Marquis argued that the severe economic hardship suffered by local communities throughout Afghanistan today could be mitigated by engaging them in legitimate archaeological employment, as the income from looting is only marginally different from other forms of labor they engage in. Despite the diminished capacity and authority of local authorities to combat looting, the most effective strategy to prevent looting remains collaborative efforts to economically support local communities, aligning their interests with the preservation and protection of their archaeological heritage. However, Marquis noted that so far, Afghan authorities have been largely unconcerned, neither halting the looting by bulldozer nor lodging claims for the return of lost artifacts.

There is evidence to suggest that many looted items from Afghanistan are being trafficked from Pakistan to Thailand and subsequently to the United Arab Emirates. Additionally, artifacts are making their way from Thailand to the People’s Republic of China. This new network of trafficking routes highlights how the illicit antiquities trade continues in nations that are not part of the traditional European and US antiquities market, which has repeatedly expressed concerns about destruction in Afghanistan and is unwilling to trade in looted archaeological materials today.

Qoshtepa canal, photo by Bek1998, 13 December 2023, CCA-SA 4.0 International license.

In an interview with the BBC in February 2024, Said Reza Huseini, a research fellow at Cambridge University and a native of Balkh, expressed profound dismay upon seeing the satellite imagery provided by the University of Chicago. “When I hear about it, I feel as if my soul is dying,” he lamented. “No one could conduct excavations or digging activities without the authorization of local strongmen and militias,” he said. “For them, the historical significance holds little importance; they excavate and destroy in pursuit of potential discoveries.” He recounted an incident where he was involved in efforts to secure archaeological access to an ancient site, only to find a militia commander engaging in opium cultivation on the premises.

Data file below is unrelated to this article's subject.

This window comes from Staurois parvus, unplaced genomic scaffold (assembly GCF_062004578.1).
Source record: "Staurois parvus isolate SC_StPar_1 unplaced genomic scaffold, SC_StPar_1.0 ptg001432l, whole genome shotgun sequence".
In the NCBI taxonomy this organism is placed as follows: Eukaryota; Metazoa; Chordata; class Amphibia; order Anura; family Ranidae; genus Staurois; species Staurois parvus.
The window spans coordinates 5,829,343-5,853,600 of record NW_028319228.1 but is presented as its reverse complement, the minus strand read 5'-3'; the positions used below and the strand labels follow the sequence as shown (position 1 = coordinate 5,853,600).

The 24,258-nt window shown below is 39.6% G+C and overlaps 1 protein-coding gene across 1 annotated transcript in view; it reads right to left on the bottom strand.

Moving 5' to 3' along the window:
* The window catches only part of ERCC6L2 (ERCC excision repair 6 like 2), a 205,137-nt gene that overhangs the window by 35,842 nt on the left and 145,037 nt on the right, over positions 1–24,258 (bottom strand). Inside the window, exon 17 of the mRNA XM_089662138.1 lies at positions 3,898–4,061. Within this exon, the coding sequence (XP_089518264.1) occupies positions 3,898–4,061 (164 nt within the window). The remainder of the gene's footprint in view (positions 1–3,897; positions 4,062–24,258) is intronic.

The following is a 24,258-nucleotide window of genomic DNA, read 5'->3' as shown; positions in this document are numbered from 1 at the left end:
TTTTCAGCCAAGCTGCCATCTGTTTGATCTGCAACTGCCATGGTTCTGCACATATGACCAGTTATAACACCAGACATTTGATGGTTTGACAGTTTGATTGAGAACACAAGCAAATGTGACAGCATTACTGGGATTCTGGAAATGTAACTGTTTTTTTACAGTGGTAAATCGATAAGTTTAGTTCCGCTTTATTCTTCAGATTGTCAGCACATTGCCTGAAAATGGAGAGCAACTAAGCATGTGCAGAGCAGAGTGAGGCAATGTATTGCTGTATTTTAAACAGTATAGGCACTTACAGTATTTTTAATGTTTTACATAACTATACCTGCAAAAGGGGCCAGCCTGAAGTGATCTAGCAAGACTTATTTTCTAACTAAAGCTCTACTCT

In 2001, the Taliban shocked the global community when they blew up the 1,500-year-old Bamiyan Buddhas, once the largest standing Buddha statues in the world.  Not long after, the U.S. response to 9/11 drove the Taliban from power. When the Taliban returned two decades later, they claimed they would respect the country’s ancient heritage. Atiqullah Azizi, the Taliban’s acting deputy minister for information and culture, has denied allegations of looting, asserting that an 800-strong unit has been tasked with safeguarding historic sites. In the same BBC interview, Azizi acknowledged that some organizations had provided the ministry with images depicting “bulldozer movements and people moving soil,” but he maintained that thorough inspections conducted by various teams found no evidence of looting at any of the sites.

TAPI-EIA, Map of route of Turkmenistan-Afghanistan-Pakistan-India pipeline. Wikipedia, public domain.

Additionally, the Taliban’s defense ministry announced the arrest of three individuals in September 2023, accused of attempting to smuggle antiquities supposedly valued at approximately $27 million. The seized items (which were said to include mummies and a golden crown, both extremely unlikely to have been authentic) were reportedly handed over to the national museum in Kabul.

Mohammad Fahim Rahimi, former director of the National Museum of Afghanistan, well-known for defending the security of the museum in the initial Taliban takeover, spoke briefly during the DAFA program, stating that in recent years, more than 15,000 objects had been confiscated by Afghanistan customs at airports and through border checks. The seized goods had been returned to the National Museum in Kabul.

Professor Stein of the University of Chicago Center for Cultural Heritage Preservation refrained from speculating on the reasons behind the denial of looting claims. However, he emphasized the continuity of looting activities across different political regimes. “The heritage of Afghanistan is truly part of world heritage and something that belongs to all of us,” he said, underscoring the world’s collective responsibility to preserve and safeguard Afghanistan’s cultural legacy.

The DAFA has worked in Afghanistan since 1923. Excavation of the Stupa of Top-e Rostam, in Afghanistan, at Balkh. Photograph by Alfred Foucher, 1924. MNAAG, PARIS, DIST./RMN GRAND PALAIS/IMAGE MUSÉE GUIMET

[1] We have not seen a pattern of antiquities traveling through Uzbekistan despite Marquis’ assertion. We know of only one case of antiquities trading among ordinary citizens, as opposed to exploitation by officials, and in this one case, a lengthy prison sentence was imposed for trading in minor, low value items.